Sudan court upholds corruption conviction of ousted leader Bashir
At the time of his conviction in December, it was ruled that Bashir, who is 76, would serve his time in a correctional centre for the elderly as laid down by Sudanese law.
But pending rulings in other cases - the killings of demonstrators in protests that led to Bashir's fall last April and the 1989 coup that brought him to power - he remains in Khartoum's Kober prison.
Bashir was in December convicted of "corruption" and unlawful "possession of foreign currency".
The judiciary ordered the confiscation of 6.9 million euros, $351,770 and 5.7 million Sudanese pounds found at Bashir's home.
Bashir admitted to having received a total of $90 million from Saudi leaders and the trial centred on $25 million received from Saudi Arabia's de facto ruler Crown Prince Mohammed bin Salman.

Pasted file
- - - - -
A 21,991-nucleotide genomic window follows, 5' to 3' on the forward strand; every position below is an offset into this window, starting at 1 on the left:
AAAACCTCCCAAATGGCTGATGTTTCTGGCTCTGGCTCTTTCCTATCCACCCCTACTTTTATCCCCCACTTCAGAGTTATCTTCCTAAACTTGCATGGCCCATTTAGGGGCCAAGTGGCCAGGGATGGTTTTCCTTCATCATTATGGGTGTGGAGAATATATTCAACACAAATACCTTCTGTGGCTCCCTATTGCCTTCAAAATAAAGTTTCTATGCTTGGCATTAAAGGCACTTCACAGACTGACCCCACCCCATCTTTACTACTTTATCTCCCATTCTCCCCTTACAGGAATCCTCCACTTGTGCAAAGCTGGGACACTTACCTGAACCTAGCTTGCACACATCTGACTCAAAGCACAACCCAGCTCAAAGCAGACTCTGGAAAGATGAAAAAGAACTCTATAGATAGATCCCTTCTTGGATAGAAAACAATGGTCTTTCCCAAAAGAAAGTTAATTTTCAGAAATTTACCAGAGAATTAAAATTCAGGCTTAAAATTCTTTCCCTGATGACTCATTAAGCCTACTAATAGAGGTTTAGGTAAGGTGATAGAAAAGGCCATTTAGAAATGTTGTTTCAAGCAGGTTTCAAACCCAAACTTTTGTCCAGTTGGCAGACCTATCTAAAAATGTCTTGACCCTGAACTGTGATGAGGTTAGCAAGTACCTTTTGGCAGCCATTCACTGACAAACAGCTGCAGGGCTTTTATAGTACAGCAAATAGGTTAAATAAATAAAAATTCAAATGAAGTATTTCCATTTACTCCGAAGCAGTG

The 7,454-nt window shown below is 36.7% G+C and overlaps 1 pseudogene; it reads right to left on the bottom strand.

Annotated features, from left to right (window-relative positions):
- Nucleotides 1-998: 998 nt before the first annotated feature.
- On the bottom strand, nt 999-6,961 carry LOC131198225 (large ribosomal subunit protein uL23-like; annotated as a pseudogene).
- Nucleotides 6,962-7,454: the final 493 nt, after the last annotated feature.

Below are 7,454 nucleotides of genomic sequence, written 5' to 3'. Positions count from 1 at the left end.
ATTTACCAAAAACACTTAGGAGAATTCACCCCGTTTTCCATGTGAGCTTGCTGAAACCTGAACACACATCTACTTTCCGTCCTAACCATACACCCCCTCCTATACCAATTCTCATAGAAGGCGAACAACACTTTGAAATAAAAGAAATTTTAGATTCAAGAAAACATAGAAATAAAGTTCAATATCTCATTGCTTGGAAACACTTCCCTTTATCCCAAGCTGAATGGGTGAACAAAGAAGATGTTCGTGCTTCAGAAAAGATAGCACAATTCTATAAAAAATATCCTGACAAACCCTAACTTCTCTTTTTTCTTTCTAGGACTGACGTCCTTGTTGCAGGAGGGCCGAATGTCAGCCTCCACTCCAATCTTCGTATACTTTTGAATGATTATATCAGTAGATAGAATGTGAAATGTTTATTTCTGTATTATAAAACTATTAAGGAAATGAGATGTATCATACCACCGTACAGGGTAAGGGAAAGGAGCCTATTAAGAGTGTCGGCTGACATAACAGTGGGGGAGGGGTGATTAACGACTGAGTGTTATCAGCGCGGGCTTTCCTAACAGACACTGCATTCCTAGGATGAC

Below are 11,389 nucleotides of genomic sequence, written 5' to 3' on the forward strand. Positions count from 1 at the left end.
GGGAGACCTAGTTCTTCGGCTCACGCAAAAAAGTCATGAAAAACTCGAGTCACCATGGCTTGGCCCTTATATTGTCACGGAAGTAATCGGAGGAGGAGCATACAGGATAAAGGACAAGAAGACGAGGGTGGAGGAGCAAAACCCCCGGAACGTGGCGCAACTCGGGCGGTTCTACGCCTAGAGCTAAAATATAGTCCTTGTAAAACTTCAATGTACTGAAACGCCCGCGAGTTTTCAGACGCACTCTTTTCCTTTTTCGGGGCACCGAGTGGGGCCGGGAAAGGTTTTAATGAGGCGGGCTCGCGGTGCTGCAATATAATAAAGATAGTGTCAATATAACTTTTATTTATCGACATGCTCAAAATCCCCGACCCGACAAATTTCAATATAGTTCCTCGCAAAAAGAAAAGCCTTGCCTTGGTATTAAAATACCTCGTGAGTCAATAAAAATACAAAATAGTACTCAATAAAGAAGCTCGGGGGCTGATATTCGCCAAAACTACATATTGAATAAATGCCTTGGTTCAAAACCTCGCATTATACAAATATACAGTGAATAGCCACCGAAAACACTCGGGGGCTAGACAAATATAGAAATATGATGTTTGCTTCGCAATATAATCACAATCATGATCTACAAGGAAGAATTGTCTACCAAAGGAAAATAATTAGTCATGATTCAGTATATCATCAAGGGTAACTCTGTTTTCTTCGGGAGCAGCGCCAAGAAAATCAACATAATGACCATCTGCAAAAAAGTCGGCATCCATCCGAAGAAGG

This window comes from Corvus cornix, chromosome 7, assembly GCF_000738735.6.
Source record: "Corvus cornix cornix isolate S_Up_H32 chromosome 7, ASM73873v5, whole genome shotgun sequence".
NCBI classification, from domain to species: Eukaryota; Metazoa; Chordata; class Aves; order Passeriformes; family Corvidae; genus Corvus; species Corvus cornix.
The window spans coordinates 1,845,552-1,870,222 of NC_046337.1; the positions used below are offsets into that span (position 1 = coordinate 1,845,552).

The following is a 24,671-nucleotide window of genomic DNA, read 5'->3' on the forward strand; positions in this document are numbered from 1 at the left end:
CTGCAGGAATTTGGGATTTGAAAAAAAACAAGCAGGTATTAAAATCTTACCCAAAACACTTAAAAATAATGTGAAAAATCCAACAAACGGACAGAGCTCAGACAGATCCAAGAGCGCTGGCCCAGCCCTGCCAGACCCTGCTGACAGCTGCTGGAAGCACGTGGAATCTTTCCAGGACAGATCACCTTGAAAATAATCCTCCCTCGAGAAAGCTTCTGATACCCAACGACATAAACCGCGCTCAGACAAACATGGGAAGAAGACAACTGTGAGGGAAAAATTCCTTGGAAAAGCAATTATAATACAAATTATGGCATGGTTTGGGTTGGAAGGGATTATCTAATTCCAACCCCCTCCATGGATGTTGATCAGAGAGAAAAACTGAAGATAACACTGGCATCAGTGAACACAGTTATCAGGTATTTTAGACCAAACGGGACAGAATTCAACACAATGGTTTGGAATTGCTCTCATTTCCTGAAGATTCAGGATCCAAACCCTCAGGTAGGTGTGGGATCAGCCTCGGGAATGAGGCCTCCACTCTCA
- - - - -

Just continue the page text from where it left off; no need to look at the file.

Bashir said the money seized from his home came out of the $25 million.
The funds, he said, formed part of Sudan's strategic relations with Saudi Arabia and were "not used for private interests but as donations".
The trials in Sudan do not relate to charges Bashir faces at the International Criminal Court (ICC) for genocide, war crimes and crimes against humanity.
Bashir has been wanted by the ICC for his role in the Darfur war that broke out in 2003, when ethnic minority rebels took up arms against his Arab-dominated government.
After three decades of Bashir's rule, the Sudanese military reacted to mounting popular anger and ousted him after months of street demonstrations.
On Monday, Sudanese took to social media to commemorate the first anniversary of the mass protest that unseated the former president.
Agencies contributed to this report.
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